The birkenau.

Last month I had the privilege of going to Berlin.  It was my first time there.  Although I was still walking with my cane (aka The Wooden Leg Named Smith), I took advantage of an opportunity for a (five-hour!) walking tour to learn about Berlin’s history.

Here is one story I learned.

We were in the cafe courtyard of an art museum — and there we saw two modestly-sized fenced areas.   Planted within those two enclosures were bunches of birch-tree saplings.   Here was an art installation…of birch saplings.

During World War II, around 1940, the Nazi leadership realized that they wanted to build a second concentration camp — a second Auschwitz…”Auschwitz II”.    The place they chose for the building was a field — a meadow filled with birch trees.    The name “Auschwitz II” did not stick — but the German name for “Birch Tree”  is “Birken” — and a field of birch trees generally translates as “Birkenau”.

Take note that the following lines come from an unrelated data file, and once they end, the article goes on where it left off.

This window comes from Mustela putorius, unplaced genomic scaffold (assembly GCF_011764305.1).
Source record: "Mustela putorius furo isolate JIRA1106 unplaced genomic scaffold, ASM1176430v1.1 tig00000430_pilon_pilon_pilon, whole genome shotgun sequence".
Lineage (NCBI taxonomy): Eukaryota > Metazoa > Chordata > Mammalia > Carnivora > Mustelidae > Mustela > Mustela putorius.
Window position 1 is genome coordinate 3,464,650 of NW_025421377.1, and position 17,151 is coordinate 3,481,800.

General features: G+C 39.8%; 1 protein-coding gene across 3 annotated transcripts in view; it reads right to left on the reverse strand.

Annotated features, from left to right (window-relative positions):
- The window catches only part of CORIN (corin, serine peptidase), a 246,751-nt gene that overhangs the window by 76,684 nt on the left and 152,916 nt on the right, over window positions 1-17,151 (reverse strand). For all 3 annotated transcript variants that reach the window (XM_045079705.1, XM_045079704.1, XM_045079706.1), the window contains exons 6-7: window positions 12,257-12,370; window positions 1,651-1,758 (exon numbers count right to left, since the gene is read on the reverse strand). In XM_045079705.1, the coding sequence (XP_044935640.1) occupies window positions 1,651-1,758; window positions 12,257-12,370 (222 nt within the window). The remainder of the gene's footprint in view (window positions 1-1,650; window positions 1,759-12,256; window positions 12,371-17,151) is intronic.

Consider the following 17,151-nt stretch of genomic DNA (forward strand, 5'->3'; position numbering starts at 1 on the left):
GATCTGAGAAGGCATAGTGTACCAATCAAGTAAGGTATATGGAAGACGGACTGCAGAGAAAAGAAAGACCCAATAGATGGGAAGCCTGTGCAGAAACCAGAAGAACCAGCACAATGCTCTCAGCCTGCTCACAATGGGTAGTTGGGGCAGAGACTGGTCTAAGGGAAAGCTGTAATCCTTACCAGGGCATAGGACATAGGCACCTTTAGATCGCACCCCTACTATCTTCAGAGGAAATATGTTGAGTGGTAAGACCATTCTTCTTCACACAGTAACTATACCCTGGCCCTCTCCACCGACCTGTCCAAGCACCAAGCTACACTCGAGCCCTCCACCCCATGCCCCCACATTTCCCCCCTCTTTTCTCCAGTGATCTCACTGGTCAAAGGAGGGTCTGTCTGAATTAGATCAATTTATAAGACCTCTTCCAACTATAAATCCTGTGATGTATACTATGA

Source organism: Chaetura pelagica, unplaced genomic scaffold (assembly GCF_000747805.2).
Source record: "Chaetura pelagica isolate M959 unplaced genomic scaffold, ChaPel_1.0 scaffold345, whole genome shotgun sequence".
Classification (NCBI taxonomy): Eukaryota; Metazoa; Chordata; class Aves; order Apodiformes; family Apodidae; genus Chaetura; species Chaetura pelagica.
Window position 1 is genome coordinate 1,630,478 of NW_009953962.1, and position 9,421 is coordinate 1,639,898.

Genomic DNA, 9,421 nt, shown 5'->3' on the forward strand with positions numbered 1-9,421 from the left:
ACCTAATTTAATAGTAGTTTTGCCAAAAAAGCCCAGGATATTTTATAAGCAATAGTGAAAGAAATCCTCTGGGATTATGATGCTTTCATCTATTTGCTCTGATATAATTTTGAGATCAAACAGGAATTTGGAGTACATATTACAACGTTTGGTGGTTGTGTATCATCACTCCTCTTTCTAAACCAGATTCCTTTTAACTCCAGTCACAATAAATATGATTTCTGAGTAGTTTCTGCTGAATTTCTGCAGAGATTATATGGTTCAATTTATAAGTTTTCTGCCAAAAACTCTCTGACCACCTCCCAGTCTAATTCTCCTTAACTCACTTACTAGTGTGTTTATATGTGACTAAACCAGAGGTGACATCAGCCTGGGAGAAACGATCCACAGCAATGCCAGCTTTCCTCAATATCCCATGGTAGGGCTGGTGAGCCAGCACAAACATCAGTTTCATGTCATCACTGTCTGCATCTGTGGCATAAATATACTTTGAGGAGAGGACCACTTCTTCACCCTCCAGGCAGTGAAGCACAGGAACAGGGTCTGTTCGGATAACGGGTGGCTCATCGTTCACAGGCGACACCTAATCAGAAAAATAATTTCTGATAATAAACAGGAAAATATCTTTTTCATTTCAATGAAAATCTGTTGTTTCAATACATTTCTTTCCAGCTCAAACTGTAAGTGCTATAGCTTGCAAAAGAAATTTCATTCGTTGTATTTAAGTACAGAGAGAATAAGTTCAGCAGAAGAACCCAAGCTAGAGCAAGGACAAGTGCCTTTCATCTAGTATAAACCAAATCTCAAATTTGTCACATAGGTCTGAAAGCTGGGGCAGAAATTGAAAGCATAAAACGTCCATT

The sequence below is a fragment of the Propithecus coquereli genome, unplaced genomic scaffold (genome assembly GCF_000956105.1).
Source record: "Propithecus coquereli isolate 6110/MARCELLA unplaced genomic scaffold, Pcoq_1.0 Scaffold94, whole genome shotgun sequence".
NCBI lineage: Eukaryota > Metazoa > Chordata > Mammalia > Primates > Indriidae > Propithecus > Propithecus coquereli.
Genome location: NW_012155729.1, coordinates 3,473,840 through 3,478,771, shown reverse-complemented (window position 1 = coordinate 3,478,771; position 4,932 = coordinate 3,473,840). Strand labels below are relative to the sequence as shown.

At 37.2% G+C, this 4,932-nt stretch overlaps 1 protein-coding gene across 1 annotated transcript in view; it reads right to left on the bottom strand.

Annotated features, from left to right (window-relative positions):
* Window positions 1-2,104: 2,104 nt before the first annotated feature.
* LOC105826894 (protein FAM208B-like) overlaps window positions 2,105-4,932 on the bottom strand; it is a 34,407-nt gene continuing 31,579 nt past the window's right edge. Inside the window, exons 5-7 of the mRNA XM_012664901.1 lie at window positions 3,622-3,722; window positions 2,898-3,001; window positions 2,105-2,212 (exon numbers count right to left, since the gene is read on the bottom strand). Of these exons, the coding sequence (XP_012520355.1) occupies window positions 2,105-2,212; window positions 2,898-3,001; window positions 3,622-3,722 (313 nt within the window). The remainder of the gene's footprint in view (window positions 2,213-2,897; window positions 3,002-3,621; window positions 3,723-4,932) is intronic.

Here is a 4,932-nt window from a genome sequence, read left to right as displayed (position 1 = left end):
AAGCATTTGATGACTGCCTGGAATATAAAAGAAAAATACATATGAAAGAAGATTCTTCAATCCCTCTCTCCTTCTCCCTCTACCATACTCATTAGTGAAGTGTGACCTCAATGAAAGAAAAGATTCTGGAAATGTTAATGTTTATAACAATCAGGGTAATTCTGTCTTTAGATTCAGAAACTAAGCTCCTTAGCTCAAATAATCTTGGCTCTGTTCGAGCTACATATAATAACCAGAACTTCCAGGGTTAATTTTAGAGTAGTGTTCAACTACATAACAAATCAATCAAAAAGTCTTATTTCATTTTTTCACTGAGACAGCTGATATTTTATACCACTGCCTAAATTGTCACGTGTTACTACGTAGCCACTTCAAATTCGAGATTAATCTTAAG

So the death camp built in the field of birch trees was thus named “Birkenau”.    A beautiful, peaceful, amazing place — built to gas and burn human beings.

It was to Birkenau that the ten thousand Jews of Berlin were sent.

When the camp closed the ashes from the crematorium were spread in the fields.   For decades the land lay in waste, neglected.

Nature began to renew, as nature tends to do.   Eventually birch saplings began to grow in the place where many had died.  Once a birkenau, again and always, a birkenau.

A Polish artist, Lukasz Surowiec, received permission to take some of these same birch saplings from the birkenau — and replant them in various places around Berlin — including this museum cafe courtyard…as an installation.

As a memorial.

To the Jews of Berlin who lost their lives in the birkenau…at Birkenau.

Bringing them back to Berlin.

Bringing them home.

The Project:


1 Comment

  1. I recently re-read Man’s Search for Meaning by Viktor Frankl, so this is timely — thank you. And “a wooden leg named Smith” is one of the best movie jokes ever.

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